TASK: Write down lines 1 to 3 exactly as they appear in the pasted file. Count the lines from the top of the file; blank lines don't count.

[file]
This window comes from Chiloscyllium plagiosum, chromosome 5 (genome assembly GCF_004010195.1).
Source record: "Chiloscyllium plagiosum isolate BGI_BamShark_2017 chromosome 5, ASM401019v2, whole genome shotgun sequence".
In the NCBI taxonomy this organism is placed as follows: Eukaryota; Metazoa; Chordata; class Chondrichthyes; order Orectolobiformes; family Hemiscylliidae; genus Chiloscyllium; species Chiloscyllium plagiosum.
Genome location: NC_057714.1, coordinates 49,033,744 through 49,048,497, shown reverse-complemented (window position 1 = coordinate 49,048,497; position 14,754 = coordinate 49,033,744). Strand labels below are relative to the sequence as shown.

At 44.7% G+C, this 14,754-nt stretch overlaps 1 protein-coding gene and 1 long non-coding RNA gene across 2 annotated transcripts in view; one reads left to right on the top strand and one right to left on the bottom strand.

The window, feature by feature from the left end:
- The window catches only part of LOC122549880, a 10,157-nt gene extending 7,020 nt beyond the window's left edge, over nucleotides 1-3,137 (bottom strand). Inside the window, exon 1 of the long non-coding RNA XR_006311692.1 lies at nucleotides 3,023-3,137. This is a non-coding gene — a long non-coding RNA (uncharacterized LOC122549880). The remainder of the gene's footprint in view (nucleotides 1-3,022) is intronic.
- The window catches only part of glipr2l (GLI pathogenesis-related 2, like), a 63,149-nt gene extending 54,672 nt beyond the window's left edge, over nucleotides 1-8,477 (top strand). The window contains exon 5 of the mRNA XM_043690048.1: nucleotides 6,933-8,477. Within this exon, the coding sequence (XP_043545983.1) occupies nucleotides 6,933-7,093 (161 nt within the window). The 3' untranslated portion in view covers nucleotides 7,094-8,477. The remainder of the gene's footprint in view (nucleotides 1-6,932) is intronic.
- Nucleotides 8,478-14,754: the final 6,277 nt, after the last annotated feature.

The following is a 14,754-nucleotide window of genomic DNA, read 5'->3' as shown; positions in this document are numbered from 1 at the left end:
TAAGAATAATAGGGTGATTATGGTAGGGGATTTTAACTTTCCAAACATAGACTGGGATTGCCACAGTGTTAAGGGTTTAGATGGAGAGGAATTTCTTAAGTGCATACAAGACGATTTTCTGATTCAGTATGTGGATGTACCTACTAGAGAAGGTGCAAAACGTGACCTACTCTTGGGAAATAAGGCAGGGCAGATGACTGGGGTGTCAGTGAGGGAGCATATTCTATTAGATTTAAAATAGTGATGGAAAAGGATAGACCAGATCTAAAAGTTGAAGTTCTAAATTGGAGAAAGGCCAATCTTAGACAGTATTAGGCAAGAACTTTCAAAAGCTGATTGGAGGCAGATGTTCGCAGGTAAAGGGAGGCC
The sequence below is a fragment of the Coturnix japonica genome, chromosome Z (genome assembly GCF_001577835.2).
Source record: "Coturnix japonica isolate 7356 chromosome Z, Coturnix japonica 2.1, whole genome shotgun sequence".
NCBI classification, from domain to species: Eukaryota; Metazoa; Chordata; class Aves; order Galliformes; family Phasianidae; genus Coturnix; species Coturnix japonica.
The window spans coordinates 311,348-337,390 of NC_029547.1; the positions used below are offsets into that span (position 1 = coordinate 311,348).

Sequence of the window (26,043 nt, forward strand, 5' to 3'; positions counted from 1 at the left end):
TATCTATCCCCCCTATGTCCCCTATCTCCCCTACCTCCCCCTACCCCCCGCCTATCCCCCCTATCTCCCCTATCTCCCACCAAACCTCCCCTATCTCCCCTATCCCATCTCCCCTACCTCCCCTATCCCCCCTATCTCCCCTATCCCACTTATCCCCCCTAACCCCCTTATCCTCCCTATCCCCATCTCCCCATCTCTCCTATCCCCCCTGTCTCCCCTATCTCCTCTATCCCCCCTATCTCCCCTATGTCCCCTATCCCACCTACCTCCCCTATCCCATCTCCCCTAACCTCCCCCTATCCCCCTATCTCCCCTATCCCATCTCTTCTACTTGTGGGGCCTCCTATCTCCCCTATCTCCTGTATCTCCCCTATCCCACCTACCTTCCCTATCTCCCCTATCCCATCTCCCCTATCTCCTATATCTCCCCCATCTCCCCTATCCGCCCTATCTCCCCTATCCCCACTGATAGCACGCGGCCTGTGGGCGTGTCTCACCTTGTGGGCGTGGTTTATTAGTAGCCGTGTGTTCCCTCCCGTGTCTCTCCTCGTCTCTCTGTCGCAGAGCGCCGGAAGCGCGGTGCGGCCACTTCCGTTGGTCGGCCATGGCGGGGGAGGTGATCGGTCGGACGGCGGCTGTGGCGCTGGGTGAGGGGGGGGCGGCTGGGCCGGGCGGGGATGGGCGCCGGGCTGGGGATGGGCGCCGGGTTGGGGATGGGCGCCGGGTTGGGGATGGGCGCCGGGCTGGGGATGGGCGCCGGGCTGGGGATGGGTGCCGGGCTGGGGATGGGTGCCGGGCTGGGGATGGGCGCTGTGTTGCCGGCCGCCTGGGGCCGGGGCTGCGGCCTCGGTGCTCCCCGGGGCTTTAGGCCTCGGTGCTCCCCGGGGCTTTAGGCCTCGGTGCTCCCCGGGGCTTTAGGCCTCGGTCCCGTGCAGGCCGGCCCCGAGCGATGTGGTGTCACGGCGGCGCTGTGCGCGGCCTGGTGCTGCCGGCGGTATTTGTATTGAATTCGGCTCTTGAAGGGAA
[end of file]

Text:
This window comes from Chiloscyllium plagiosum, chromosome 5 (genome assembly GCF_004010195.1).
Source record: "Chiloscyllium plagiosum isolate BGI_BamShark_2017 chromosome 5, ASM401019v2, whole genome shotgun sequence".
In the NCBI taxonomy this organism is placed as follows: Eukaryota; Metazoa; Chordata; class Chondrichthyes; order Orectolobiformes; family Hemiscylliidae; genus Chiloscyllium; species Chiloscyllium plagiosum.